Newcomers to the world of wine ought to at least know the answers to some of the most basic questions about the liquid that has been immortalized by writers from Aristophanes to Ernest Hemingway.
Before hitting the bottle in your favorite spots, here are 10 facts that every wine lover ought to know:
The smell of young wine is called an “aroma” while a more mature wine offers a more subtle “bouquet.
A “cork-tease” is someone who constantly talks about the wine he or she will open but never does.
Since wine tasting is essentially wine smelling, women tend to be better wine testers because women, particularly of reproductive ages, have a better sense of smell than men.
The world’s oldest bottle of wine dates back to A.D. 325 and was found near the town of Speyer, Germany, inside one of two Roman sarcophaguses. It is on display at the town’s Historisches Museum der Pfalz.
There is increasing scientific evidence that moderate, regular wine drinking can reduce the risk of heart disease, Alzheimer’s disease, stroke, and gum disease.
Early Roman women were forbidden to drink wine, and a husband who found his wife drinking was at liberty to kill her. Divorce on the same grounds was last recorded in Rome in 194 B.C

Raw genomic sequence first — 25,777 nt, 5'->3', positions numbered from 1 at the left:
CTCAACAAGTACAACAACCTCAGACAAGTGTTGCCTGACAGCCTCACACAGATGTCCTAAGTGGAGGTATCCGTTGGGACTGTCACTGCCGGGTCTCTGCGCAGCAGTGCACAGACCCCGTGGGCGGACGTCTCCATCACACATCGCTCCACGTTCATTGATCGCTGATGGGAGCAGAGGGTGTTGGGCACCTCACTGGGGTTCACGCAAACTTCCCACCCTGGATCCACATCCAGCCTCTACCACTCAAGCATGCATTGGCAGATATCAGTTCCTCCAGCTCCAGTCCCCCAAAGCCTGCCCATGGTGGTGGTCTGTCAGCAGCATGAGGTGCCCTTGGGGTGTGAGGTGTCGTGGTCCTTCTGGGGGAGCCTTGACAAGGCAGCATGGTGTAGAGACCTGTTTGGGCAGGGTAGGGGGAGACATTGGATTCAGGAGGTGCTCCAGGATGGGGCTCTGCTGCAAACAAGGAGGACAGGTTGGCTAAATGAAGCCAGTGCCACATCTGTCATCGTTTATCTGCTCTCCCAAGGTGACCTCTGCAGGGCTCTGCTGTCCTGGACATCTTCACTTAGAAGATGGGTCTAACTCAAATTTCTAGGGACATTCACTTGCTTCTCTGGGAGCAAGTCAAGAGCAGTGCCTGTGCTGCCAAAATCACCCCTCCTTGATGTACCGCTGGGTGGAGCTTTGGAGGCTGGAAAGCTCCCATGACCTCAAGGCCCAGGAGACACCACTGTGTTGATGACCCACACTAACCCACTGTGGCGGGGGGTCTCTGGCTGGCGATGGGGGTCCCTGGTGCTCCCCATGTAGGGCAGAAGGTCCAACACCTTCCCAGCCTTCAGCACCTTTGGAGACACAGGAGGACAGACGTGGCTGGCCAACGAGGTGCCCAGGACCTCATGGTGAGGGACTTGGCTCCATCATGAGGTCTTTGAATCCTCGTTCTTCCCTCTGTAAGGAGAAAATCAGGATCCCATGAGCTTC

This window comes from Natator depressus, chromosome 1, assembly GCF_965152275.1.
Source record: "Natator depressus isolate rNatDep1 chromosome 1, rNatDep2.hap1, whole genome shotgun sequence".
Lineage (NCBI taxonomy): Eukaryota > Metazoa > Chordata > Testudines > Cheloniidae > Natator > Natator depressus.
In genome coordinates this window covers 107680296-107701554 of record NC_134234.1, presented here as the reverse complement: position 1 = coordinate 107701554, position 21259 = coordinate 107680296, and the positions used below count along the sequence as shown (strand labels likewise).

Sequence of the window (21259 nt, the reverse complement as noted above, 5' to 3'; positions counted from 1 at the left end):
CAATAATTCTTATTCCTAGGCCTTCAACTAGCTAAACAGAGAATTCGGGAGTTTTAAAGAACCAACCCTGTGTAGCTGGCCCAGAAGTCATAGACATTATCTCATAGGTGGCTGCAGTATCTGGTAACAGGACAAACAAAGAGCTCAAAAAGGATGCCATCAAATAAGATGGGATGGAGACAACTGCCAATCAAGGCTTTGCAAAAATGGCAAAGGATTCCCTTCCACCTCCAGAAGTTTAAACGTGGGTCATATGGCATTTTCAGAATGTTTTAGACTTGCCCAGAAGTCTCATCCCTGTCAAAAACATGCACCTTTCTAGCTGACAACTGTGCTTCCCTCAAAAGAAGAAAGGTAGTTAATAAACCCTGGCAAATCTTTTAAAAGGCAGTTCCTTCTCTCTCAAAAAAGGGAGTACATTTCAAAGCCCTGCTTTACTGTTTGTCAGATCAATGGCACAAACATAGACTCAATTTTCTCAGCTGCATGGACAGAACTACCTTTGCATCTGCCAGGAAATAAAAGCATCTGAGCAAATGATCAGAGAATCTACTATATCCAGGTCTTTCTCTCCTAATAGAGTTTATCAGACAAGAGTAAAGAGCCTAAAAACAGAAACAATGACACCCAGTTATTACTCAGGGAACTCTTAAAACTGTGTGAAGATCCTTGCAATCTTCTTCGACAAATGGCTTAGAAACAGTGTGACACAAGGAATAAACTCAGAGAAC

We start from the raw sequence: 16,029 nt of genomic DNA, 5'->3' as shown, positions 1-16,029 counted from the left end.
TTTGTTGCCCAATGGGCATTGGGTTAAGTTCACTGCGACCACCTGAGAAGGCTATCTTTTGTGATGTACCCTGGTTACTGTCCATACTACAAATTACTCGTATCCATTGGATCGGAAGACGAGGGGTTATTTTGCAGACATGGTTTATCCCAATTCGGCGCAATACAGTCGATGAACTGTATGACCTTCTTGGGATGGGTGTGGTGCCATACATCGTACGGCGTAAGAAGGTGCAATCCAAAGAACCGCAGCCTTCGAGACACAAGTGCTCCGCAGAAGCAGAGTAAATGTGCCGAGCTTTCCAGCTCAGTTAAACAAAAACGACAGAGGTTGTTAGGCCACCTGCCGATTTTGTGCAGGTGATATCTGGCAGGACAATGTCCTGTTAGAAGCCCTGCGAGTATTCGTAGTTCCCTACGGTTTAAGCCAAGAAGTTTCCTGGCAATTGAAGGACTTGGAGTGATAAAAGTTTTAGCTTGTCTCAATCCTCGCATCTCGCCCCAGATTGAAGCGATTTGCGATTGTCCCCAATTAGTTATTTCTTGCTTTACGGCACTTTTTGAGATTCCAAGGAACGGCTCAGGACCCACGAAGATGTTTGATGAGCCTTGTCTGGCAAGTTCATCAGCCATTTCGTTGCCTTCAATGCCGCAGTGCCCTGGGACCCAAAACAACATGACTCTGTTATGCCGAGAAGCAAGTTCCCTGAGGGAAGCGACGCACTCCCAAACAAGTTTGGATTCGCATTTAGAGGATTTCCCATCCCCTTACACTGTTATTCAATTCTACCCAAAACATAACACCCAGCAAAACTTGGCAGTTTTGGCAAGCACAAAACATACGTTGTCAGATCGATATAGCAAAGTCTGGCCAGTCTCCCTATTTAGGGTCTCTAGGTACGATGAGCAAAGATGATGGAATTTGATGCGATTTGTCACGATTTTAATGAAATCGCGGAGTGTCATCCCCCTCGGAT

California is the fourth-largest wine producer in the world, after France, Italy, and Spain.
When tasting wine, hold the wine in the mouth for a moment or two and then either swallow it or, preferably, spit it out, usually into a spittoon. A really good wine will have a long aftertaste, while an inferior wine will have a short aftertaste.
The worst place to store wine is usually in the kitchen because it is typically too warm to store wine safely. Refrigerators are not satisfactory for storing wine either. Even at their warmest setting, they’re too cold.
It is traditional to first serve lighter wines and then move to heavier wines throughout a meal. Additionally, white wine should be served before red, younger wine before older, and dry wine before sweet.